Monday, April 23, 2012

TOP STORY >> Students re-enact drunk driving

Leader staff writer

Death made a dramatic entry upon the lives of area students Thursday.

The Every 15 Minutes Program designed to raise awareness about the dangers of drunk driving seems to have at least accomplished that goal with student actors involved in a simulation of what could happen after a poor decision.

“It was nerve-racking. A lot of things were going through my mind. It was a life experience. Something could have happened to me. I could have been med-flighted for real. Then I wouldn’t be able to see my parents,” said North Pulaski High School senior Alea Glassco.
She and her classmates were the actors in a film where a group of friends on their way to prom are involved in a two-vehicle crash because one of the boys partook of alcohol before getting behind the wheel.

Glassco played the character that was airlifted from the scene and taken to a hospital. A MedFlight helicopter was used for the movie and for the live demonstration held in front of the students at NPHS.

Her mother, Angel Glassco, said, “It’s given her a closeup of what not to do at prom, instead of me just telling her.”

Several Jacksonville police officers, EMTs, the fire department, the coroner’s office, parents, other volunteers and the NPHS drama department helped bring the demonstration and film to life.

Senior Austin Rodgers, one of the passengers, had the task of expressing his grief by yelling and pushing the mock drunk driver at the scene of the accident.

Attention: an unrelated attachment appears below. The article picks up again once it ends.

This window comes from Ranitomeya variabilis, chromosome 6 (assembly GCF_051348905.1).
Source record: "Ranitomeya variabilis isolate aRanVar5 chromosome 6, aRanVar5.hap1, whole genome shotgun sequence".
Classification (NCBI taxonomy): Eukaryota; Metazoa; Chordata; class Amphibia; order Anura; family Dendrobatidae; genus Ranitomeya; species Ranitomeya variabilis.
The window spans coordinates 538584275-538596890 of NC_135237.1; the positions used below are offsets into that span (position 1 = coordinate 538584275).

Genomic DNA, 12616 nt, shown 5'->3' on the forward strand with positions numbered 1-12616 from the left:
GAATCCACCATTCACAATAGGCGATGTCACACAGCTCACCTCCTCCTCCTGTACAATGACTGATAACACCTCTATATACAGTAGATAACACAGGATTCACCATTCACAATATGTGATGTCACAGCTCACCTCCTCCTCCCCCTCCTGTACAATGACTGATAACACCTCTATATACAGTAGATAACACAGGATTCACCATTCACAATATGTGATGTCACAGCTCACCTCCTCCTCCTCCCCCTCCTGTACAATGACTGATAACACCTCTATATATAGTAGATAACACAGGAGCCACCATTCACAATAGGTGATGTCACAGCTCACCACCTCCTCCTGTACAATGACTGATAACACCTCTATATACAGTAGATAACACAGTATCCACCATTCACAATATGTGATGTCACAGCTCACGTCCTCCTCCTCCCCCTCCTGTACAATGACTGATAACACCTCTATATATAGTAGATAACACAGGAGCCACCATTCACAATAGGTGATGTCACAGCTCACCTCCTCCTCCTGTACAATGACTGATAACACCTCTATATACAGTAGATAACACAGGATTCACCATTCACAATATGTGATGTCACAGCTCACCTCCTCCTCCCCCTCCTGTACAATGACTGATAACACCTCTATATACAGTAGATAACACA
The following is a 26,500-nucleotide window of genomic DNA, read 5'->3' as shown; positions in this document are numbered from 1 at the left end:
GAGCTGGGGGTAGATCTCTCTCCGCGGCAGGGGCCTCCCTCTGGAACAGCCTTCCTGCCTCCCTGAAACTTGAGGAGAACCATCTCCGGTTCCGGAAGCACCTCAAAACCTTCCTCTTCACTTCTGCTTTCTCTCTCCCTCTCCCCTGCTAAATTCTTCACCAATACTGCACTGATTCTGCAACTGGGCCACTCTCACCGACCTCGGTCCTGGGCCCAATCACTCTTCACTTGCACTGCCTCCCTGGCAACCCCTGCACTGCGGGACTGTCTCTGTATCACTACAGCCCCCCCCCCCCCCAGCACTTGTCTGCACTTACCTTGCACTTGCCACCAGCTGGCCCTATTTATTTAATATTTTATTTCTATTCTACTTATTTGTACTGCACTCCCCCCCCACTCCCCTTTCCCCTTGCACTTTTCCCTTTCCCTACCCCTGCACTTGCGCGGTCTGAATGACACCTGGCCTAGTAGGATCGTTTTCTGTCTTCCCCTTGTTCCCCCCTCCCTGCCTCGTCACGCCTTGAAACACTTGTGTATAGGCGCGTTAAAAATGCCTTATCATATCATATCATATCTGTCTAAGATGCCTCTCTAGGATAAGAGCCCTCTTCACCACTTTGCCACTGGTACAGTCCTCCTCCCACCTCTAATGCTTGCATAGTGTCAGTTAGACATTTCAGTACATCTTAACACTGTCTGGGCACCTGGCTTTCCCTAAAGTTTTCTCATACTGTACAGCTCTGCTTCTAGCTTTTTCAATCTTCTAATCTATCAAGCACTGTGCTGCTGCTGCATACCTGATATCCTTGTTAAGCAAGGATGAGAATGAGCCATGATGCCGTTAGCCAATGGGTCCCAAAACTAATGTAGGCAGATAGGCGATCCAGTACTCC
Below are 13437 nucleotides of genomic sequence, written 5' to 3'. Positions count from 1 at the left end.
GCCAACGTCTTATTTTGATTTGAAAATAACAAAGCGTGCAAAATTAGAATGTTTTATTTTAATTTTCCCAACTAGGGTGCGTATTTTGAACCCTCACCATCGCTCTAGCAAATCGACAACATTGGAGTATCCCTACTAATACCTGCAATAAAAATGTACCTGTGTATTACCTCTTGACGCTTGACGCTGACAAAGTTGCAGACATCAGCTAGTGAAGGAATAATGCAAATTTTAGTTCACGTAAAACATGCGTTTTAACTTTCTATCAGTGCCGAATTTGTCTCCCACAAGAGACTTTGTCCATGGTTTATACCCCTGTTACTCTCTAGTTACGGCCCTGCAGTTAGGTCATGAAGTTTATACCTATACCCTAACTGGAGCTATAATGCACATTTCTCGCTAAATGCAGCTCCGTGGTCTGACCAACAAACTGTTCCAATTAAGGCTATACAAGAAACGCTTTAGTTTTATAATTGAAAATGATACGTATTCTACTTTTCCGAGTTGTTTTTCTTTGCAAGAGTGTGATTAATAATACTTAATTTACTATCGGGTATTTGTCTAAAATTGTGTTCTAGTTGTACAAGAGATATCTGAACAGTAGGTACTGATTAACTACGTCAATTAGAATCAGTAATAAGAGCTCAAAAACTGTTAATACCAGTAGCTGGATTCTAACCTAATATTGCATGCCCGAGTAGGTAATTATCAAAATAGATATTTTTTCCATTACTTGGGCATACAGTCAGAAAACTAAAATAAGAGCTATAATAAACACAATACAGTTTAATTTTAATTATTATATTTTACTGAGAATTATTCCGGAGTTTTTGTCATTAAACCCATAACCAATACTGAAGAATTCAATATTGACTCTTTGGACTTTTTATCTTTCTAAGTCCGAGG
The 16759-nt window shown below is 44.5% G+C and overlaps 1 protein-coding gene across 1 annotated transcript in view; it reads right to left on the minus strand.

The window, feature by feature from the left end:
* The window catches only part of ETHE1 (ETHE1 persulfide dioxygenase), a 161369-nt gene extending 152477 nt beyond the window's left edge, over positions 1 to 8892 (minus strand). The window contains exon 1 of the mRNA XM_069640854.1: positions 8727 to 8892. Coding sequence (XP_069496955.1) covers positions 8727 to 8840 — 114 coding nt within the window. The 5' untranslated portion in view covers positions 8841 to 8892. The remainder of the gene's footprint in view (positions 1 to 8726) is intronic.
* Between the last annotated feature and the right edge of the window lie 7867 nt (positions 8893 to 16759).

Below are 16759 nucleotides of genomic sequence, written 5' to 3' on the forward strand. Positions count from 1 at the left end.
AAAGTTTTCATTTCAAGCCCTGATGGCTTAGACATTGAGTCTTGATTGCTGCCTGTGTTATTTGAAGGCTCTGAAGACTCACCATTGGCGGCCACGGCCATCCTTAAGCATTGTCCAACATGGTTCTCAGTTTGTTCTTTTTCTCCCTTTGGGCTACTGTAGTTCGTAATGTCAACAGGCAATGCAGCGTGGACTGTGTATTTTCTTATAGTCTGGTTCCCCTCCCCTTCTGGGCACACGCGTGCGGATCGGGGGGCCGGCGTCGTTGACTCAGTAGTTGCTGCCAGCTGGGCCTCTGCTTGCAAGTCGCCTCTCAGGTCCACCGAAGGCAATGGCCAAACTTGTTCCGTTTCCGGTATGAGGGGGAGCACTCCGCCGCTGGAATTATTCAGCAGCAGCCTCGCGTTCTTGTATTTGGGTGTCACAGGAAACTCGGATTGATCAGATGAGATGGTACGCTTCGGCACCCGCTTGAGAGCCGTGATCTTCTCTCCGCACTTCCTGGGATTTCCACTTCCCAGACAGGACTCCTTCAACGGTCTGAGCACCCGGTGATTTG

Rodgers said he hyperventilated on the set.

He said, “I think that is exactly how I would have reacted if it had really happened. I told the EMT that I couldn’t feel my face or my hands for real. We were telling her different things and she said, “oh, not part of your exercise.” And I said, ‘yes, for real, help me.”’

Senior Jordan Sereal played the character who died in the crash. In the film, she is the one person who doesn’t drink before leaving a restaurant and heading to the prom. She also chastises the driver for drinking.

Sereal was required to remain still for more than an hour in front of a car face down on the pavement, in the position a person would be in if they went headfirst through the windshield.

She said, “It was so hot. I was burning. Bugs everywhere. But I thought it went really well. “
Senior Abby Russell, another actor, said before the performance, “Sometimes, as teenagers, we don’t realize the repercussions of our actions. We just do what makes us happy. I think it (the demonstration and film) will have a huge impact because it’s not just actors on a screen. It’s people we know and love.”

The demonstration included the mock drunk driver, played by junior Nick McCracken, getting arrested after failing a sobriety test at the scene of the crash. The film showed him in a courtroom being told that he could receive three years in prison for manslaughter. The movie ends with a police officer escorting him to a jail cell.

NPHS drama teacher Jen-nifer Salazar said McCracken told her the roller-coaster-like restraints inside the police car were horrible and frightening.

Every 15 Minutes is a national program that was started by in 1995 by a California patrol unit, said school resource officer Jennifer Thrasher. She said the title is based on the 1995 statistic that someone dies in an alcohol-related crash every 15 minutes.

A student was removed from class at NPHS every 15 minutes, and the student’s obituary was read to the class.